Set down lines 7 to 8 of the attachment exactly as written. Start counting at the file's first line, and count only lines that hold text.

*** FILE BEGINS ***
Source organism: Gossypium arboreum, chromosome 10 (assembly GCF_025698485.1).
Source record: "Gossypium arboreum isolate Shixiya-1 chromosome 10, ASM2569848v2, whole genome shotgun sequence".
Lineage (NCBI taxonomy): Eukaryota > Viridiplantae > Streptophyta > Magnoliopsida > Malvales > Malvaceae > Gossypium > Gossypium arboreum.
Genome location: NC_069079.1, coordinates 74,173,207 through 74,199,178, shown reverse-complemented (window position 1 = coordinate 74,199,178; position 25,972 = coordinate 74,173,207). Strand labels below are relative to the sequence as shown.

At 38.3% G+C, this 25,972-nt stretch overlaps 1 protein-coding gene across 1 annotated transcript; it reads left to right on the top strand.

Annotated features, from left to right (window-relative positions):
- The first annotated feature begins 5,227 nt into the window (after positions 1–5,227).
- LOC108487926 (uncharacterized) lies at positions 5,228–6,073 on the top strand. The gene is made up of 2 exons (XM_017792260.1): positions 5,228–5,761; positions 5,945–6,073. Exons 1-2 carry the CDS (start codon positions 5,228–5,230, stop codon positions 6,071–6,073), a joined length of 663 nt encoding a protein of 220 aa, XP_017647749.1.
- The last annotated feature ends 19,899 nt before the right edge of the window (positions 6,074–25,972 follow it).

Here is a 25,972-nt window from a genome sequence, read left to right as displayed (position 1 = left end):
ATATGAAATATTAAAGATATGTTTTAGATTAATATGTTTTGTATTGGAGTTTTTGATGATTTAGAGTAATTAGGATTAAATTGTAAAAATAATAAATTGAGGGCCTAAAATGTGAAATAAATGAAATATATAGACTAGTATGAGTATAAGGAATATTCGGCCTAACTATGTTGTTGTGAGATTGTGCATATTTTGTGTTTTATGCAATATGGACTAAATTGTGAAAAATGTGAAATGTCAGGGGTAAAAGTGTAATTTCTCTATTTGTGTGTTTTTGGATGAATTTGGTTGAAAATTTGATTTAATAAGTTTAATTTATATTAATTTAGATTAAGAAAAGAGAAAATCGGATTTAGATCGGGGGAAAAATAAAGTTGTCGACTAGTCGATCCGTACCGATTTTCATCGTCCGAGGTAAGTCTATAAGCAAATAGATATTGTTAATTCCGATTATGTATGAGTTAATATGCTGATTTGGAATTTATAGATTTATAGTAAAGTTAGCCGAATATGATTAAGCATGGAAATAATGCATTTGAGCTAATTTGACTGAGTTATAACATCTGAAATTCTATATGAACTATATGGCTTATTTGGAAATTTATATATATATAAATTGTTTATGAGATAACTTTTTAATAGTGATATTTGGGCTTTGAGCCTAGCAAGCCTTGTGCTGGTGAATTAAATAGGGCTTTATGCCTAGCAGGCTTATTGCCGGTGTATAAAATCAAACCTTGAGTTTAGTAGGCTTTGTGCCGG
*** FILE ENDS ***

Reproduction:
- The first annotated feature begins 5,227 nt into the window (after positions 1–5,227).
- LOC108487926 (uncharacterized) lies at positions 5,228–6,073 on the top strand. The gene is made up of 2 exons (XM_017792260.1): positions 5,228–5,761; positions 5,945–6,073. Exons 1-2 carry the CDS (start codon positions 5,228–5,230, stop codon positions 6,071–6,073), a joined length of 663 nt encoding a protein of 220 aa, XP_017647749.1.